I visited Old Perth Observatory, located in King’s Park on Mt Eliza, a fabulous site with park and river views, in November 2011. The site is under the custodianship of the National Trust of Western Australia and the purpose of my visit was to see what remained of the Old Perth Observatory and look for evidence of the Astrographic Catalogue work as part of broader doctoral research for The University of Sydney Museum Studies Department.
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12 Sydney Observatory May 30 1889 L Kingsmill Esquire Dear Sir Your letter of May 29 with newspaper just received. And in reply I would advise you to take no notice whatever of what anyone may say either in the newspaper or out of it so long as you know that you do your duty: I have good reason for believing that your measures of the rainfall are quite correct because I have compared them with other carefully kept records and the mere fact that two gauges differ in a rainstorm is nothing to those who understand the matter.
Observatory 15 May 1889 Chas H Caswell Esquire Dear Sir A full answer to your questions would involve a knowledge of the rainfall and climate of the other colonies as full and complete as that which has been published for this colony, and that has not been made possible either for the Victoria or South Australia both are behind hand in the publishing which give the required information rain has been measured there; but abstracts such as would be this case have not been published.
Observatory Sydney April 9 1859 59/38 Sir I enclose a check for the amount expended by you on account of the Meteorological Observatory. I presume you understand that the thermometer stand is not to be placed in or near any building but in an open space protected by fencing from cattle or mischief of persons.
Sydney Observatory March 31st 1887 55/87 Dear Sir Replying to your of the 28th inst the Walcha evaporation is the average annual evaporation for the last four years. It seems excessive but the conditions under which the record is made are not the same as a tank or waterhole the record is made from a can which has its sides exposed to the sun and wind and gives a greater reading, but it is the only result in your locality.
Observatory Sydney March 22, 1859 59/31 My Dear Sir: I am much obliged by your ready attention to my letter respecting the meteorological observations, and have no doubt of the goodness of your selection of a new observer.
330 Sydney Observatory 17 March 1871 Dear Sir Mr Donaldson informed me that he has sent the meteorological Instruments I forwarded to him; to you and that you will forward the usual returns. I shall be very glad to receive from you such meteorological information as you may find time to send for the climate of Bourke is a matter of great interest from a scientific point of view – especially the amount of rain and the direction and force of the wind as these features are connected with the winds, and of course the climate of the whole Colony.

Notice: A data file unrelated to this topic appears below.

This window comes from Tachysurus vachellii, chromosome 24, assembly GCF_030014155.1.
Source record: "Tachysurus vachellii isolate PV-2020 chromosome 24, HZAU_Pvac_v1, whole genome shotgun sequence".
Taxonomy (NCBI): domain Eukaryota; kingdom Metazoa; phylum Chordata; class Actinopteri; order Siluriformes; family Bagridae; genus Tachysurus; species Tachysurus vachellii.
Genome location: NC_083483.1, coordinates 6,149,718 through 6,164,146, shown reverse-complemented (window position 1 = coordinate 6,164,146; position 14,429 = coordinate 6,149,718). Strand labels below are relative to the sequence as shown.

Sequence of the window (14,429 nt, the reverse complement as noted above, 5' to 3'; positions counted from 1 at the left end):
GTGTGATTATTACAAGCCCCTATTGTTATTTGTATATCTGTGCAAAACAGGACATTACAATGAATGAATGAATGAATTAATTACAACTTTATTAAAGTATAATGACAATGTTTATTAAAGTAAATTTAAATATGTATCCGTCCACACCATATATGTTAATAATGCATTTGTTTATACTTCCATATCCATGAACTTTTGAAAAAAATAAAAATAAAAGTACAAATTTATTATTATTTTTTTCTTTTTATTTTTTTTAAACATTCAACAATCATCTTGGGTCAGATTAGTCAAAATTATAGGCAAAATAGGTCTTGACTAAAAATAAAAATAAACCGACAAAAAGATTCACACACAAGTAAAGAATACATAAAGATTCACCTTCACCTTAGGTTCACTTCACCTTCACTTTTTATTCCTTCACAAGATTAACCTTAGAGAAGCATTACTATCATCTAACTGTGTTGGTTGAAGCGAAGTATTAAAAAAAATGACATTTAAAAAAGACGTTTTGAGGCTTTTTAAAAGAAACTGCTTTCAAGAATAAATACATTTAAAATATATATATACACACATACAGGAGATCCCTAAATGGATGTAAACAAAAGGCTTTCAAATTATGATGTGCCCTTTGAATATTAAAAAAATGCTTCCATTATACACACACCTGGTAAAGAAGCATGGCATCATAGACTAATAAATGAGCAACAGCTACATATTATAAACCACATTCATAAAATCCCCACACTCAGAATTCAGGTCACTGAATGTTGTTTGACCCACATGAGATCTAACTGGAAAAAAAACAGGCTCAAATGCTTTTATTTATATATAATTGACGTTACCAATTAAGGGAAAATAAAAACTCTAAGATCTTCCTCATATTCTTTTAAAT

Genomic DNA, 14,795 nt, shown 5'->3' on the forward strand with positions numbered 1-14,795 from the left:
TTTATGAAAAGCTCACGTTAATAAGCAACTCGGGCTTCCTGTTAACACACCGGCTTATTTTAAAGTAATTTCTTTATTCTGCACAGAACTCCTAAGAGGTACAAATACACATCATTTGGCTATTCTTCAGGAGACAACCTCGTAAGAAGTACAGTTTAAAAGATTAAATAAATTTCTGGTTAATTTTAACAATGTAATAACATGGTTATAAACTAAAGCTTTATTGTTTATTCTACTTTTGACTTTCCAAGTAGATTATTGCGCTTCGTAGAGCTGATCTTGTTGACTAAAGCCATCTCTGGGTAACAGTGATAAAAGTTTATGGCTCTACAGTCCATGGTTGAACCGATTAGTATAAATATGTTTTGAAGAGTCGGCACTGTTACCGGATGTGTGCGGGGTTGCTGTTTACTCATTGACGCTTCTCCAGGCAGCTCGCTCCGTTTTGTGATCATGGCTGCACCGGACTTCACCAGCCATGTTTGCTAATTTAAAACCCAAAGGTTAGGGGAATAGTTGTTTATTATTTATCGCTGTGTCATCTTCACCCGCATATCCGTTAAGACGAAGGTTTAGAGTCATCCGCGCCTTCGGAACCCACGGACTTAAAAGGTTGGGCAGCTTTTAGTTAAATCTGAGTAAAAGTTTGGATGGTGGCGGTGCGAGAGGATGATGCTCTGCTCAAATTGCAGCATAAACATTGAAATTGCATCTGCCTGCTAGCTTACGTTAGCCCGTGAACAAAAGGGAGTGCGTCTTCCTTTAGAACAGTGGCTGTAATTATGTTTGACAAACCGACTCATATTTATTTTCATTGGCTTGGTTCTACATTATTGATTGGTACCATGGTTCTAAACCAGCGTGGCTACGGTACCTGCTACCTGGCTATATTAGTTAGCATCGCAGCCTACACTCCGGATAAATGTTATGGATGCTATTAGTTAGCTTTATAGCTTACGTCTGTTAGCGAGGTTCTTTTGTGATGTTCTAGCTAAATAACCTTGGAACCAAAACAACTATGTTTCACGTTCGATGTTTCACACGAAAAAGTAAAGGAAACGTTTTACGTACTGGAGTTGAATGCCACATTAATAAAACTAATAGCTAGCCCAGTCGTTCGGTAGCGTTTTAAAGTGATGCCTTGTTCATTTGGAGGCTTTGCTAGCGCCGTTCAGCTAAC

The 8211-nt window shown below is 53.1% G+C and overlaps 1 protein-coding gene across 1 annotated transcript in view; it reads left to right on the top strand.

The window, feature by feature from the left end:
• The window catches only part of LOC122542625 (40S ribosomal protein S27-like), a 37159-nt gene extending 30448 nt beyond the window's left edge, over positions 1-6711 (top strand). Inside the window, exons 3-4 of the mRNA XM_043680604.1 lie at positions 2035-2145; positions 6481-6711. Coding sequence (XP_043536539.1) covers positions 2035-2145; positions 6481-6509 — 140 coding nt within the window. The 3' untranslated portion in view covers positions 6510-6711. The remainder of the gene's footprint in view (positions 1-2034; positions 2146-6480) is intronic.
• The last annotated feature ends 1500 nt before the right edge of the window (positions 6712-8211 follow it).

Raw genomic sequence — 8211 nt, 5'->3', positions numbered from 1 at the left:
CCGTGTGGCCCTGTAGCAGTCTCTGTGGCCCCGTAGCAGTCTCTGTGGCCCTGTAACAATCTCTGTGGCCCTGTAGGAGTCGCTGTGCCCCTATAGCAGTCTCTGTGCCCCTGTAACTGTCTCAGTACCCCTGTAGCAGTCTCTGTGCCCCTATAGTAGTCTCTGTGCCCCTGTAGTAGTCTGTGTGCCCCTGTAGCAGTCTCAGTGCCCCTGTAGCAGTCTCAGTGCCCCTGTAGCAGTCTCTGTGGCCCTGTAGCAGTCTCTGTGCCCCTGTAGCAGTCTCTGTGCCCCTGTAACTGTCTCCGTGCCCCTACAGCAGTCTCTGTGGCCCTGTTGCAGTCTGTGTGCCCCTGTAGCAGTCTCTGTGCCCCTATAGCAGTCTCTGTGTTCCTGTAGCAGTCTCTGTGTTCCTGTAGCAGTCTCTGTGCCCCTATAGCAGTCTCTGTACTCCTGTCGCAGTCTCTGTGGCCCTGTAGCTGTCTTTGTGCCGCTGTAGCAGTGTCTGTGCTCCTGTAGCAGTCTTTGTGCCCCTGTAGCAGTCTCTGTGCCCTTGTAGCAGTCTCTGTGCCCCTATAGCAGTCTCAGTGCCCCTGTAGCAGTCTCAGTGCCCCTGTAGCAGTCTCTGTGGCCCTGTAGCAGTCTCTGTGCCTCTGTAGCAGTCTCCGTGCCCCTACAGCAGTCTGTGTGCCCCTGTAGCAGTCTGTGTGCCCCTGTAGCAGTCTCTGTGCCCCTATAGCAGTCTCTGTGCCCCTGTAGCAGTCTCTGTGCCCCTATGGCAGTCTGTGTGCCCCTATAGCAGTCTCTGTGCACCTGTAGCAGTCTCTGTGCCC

591 and 592 13 March Observatory Dear Sir I was just about writing to you re returns when your letter came. I am sorry you should think that perhaps I considered New Caledonia of secondary importance.
167-168 March 12th Thomas Beard Esqre Cattatunda Sta Dear Sir Yours of March 9th reac me in due course and I am muc obliged to you for sending me the infor about the extraordinary storm on Mar 1st.
163 March 10 1 Dear Sir Yours of March 2nd 91 in reference to a Raingauge for Mrs John G Mitchell. Will you kindly help my Geography a little: I have sent one Government Raingauge to Pine Ridge to Mr G Stewart, and I wanted to know how Mount Elliott is situated with regard to Pine Ridge Mr G Stewart’s place: because if they are close together the Instructions about the distribution of Raingauges; which forbids me sending two to the same place would come into force.
Observatory Sydney March 5 1858 58/37 Sir I regret to hear that one of the thermometers has been broken by an undue application of heat. No head should be applied greater than that of the hand. In future the Observers will be held answerable for instruments broken through want of care, or in judicious treatment.
292 Sydney Observatory 18 Feb 1871 Sir The Max thermometer is purposely made as you describe yours so that it records the High temperature for each day and it must be shaken back to its place at 9am each day.
570 Sydney Observatory 9th Feby 1872 My dear Sir I duly received your return for January & knowing you take an interest in the results has induced me to mention the fact: that our sum of the rainfall taken from your return comes out 7.30: and we are not sure which is correct, the sum, or the daily entries.
243 Condobolin Post Master Condobolin Your max temperature unsatisfactory too high have you moved the maximum thermometer. H C Russell Observatory February 8
131-132 Janry 29th RJ Campbell Esqre Licensed Surveyor Dear Sir Your letter of 17th duly received I am much obliged for the promise of observations. which will render the record of that district more complete although we have now rain records all round Alectown.